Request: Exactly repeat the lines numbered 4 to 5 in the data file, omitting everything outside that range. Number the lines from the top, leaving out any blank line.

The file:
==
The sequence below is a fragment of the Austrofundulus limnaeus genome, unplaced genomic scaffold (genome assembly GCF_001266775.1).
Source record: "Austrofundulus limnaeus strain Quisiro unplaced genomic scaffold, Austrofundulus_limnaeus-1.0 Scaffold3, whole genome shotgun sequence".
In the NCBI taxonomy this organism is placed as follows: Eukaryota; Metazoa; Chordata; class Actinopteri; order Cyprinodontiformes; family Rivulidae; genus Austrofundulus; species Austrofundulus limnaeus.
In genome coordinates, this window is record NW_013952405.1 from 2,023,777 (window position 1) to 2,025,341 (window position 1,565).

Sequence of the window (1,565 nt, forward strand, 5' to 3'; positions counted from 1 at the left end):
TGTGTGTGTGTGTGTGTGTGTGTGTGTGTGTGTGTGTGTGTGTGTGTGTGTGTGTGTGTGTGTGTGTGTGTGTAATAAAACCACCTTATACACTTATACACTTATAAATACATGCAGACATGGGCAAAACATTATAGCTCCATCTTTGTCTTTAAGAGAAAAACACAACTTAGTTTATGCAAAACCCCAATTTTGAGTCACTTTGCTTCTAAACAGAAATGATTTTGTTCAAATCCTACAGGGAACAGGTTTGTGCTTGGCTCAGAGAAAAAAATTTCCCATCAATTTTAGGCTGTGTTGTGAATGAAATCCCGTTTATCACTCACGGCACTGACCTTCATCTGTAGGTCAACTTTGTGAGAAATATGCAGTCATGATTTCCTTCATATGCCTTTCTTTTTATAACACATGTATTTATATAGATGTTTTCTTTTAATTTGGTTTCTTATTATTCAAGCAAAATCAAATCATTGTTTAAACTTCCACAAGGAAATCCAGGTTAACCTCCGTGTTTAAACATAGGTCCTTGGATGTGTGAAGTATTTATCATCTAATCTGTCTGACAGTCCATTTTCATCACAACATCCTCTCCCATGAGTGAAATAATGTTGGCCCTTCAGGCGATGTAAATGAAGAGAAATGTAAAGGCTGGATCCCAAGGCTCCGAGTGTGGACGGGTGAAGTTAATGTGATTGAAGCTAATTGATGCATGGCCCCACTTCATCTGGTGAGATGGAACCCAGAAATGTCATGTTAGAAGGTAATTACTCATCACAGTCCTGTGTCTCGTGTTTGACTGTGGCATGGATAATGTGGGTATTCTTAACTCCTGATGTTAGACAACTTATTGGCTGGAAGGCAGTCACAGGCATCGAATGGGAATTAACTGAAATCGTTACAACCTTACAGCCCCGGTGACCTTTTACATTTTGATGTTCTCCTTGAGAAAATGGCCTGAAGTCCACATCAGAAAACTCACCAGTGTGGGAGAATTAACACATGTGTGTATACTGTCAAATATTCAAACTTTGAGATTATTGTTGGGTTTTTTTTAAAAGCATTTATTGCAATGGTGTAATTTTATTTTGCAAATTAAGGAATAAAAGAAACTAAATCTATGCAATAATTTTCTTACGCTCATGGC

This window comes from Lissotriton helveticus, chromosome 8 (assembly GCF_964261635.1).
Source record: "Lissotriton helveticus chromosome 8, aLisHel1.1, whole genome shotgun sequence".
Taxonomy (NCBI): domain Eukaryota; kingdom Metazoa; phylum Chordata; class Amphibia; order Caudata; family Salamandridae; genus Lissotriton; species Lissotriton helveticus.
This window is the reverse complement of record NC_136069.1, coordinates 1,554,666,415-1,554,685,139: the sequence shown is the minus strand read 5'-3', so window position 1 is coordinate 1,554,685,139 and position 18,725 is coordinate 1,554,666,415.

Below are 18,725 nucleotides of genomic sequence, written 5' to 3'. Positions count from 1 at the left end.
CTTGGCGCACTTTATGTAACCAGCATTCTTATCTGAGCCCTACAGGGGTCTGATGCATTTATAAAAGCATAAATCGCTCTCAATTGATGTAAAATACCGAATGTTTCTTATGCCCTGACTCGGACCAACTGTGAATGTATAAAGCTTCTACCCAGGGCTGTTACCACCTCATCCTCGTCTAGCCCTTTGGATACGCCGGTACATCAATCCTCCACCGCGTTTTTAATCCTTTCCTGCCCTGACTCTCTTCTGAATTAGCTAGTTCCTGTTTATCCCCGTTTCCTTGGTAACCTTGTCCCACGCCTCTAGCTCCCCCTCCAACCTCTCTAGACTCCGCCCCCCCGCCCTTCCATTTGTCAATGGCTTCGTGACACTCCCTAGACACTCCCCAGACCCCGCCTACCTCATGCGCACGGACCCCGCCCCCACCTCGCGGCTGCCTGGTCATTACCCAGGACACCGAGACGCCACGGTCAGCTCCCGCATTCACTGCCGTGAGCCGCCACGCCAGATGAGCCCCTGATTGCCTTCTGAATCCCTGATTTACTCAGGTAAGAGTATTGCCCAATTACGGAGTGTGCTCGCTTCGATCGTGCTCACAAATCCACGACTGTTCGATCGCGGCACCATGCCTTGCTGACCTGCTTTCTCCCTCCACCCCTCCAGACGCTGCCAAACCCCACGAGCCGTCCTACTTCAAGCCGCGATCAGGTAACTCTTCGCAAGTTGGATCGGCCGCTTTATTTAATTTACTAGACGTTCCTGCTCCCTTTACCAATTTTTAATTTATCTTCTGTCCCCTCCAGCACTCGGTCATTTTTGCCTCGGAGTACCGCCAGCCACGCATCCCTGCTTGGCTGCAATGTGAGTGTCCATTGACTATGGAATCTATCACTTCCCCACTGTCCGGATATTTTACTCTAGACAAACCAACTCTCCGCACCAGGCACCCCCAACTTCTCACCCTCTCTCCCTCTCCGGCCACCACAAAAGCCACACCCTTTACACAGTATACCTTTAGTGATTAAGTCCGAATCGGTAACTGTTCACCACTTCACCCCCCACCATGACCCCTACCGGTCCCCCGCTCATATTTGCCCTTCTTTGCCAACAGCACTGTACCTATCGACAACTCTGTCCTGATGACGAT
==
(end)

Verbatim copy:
In genome coordinates, this window is record NW_013952405.1 from 2,023,777 (window position 1) to 2,025,341 (window position 1,565).

Sequence of the window (1,565 nt, forward strand, 5' to 3'; positions counted from 1 at the left end):